Bacterial desiccation assays
Different strains that are able to co-exist with other strains were used to carry out desiccation assays as described in an established protocol (dx.doi.org/10.17504/protocols.io.j4icque) in SYP medium (10 g sucrose, 3 g yeast extract, 1 g K2HPO4, 3 g KHPO4, 1 L water, pH 6). Strains were grown until the stationary phase for the desiccation experiments because the bacterial tolerance to desiccation increases during this stage in comparison to the exponential phase . The bacterial suspensions contained approximately 1 × 109 CFU/mL before desiccation. The counting of cultivable cells was conducted after the rehydration of the desiccated cells every three days for a period of twelve days using the massive stamping drop plate (MSDP) method , and the bacterial survival ratio (BSR) was calculated as the ratio of the log of the number of bacterial cells present in the suspension at any time after the beginning of desiccation (AbD) plus one to the log of the number of viable cells before desiccation (BD), multiplied by 100, i.e., BSR = (log AbD+1/log BD) × 100 . The BSR is a parameter that allowed us to quantify the desiccation tolerance of the bacteria.
Compatibility of the strains selected for the bacterial consortium
Bacteria were grown individually or together in SYP and PY-Ca liquid medium at 30°C and 200 rpm for 120 hours; each culture was generated in triplicate. The number of cultivable cells was quantified in quintuplicate using the MSDP method with selective medium plates to identify any inhibitory relationships among the co-inoculated strains as described in other works [24,30].
For these experiments bacteria were quantified in their own selection medium, developed in this work, that allow the growth of one of the four strains and limit the growth of the others. We began the screening with reported media such as Congo Red , BAc , LB, and MM9 , and others. The growth of the strains was assayed in these media supplied with different antibiotics and concentrations of them. Media used for selection were BAc CTX30 (Cefotaxime 30 μg/ml) for Acinetobacter sp. EMM02, Congo Red Cro50 (Ceftriaxone 50 μg/ml) for A. brasilense Sp7, MM9- citrate Cm150 for P. putida KT2440, and Luria Bertani modified with only 5% of components AK50 (Amikacin 50 μg/ml).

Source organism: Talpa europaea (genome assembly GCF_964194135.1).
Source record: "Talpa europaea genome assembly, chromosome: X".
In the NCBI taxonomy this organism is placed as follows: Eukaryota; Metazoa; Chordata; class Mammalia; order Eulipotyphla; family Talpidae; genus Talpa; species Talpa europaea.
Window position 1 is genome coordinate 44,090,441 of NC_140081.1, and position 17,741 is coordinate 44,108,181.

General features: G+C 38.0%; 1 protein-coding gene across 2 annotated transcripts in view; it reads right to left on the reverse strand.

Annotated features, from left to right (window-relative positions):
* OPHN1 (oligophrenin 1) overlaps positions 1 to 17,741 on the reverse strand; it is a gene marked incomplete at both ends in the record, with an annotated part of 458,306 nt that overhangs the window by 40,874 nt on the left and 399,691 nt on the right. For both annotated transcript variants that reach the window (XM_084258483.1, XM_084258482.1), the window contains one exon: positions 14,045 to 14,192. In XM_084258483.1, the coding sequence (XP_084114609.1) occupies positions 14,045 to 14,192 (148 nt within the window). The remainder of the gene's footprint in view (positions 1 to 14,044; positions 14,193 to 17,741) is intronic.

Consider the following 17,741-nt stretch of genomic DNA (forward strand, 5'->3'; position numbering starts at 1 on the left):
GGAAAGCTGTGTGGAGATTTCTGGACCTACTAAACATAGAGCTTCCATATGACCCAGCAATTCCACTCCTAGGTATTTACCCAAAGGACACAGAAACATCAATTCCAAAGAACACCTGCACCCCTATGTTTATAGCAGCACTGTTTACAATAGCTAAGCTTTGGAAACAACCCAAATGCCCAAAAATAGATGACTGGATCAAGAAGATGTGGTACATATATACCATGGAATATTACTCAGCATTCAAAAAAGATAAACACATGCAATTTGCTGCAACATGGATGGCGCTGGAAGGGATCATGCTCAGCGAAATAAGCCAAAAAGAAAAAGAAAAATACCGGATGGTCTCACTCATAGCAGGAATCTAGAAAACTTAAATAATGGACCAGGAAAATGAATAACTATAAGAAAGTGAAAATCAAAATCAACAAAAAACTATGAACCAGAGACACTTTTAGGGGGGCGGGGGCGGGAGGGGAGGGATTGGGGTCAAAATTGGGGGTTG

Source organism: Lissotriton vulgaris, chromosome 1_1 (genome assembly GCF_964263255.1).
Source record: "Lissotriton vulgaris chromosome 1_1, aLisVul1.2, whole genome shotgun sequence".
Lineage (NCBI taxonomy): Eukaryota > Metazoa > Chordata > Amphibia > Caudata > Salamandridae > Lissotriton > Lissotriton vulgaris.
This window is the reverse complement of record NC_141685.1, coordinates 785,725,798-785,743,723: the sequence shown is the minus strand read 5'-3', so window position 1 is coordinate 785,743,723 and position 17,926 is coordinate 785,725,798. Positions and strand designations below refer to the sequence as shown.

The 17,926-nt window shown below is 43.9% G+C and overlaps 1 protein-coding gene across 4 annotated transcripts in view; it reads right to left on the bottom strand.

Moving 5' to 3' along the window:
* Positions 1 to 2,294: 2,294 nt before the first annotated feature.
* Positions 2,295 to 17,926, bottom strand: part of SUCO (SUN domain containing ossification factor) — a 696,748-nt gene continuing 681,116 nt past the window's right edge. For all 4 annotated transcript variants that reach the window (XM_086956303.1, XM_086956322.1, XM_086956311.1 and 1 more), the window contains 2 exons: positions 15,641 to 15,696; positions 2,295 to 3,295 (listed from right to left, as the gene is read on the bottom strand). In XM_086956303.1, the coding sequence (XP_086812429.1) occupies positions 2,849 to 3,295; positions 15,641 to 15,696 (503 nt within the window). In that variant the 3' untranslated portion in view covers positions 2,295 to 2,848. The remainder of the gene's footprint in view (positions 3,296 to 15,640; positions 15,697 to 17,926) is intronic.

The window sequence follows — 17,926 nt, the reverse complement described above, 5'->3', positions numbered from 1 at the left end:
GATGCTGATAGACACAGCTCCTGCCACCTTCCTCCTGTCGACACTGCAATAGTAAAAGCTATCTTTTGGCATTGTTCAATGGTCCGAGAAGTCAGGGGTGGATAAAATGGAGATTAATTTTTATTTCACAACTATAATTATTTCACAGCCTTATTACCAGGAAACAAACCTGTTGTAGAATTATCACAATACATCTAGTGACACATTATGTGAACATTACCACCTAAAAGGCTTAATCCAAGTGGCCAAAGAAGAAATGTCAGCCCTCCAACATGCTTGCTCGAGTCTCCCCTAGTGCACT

Desiccation tolerance of the strains selected for the bacterial consortium in different types of soils
Two types of substrate, sandy soil and loamy sandy soil, were used to perform desiccation experiments. The physicochemical characteristics of the soils were determined as in previous studies . A bacterial suspension was obtained as indicated in the section “Bacterial desiccation assays”, and the number of cultivable cells was quantified in quintuplicate using the MSDP method with SYP medium plates. For each strain, thirty sterile Eppendorf tubes were filled with 500 mg of experimental soil plus 500 μL of the bacterial suspension; they were mixed using strong agitation and covered with a sterile cotton cap. Treatments composed of 500 μL of bacterial suspension without soil for support were included. All tubes were placed in a desiccation chamber at 30°C and 55% Relative Humidity (RH). The water in each tube was completely evaporated 5 days after placing the tubes in the desiccation chamber. The counting of cultivable cells was performed every three days for a period of twelve days using the MSDP method. For the samples of 3 DABD, five tubes were used for counting, adjusting the liquid volume of each tube to the initial 500 μL. For the completely desiccated samples (6, 9, and 12 DABD), 500 μL of water was added to the cells, and after 40 min of occasional shaking, rehydration was achieved.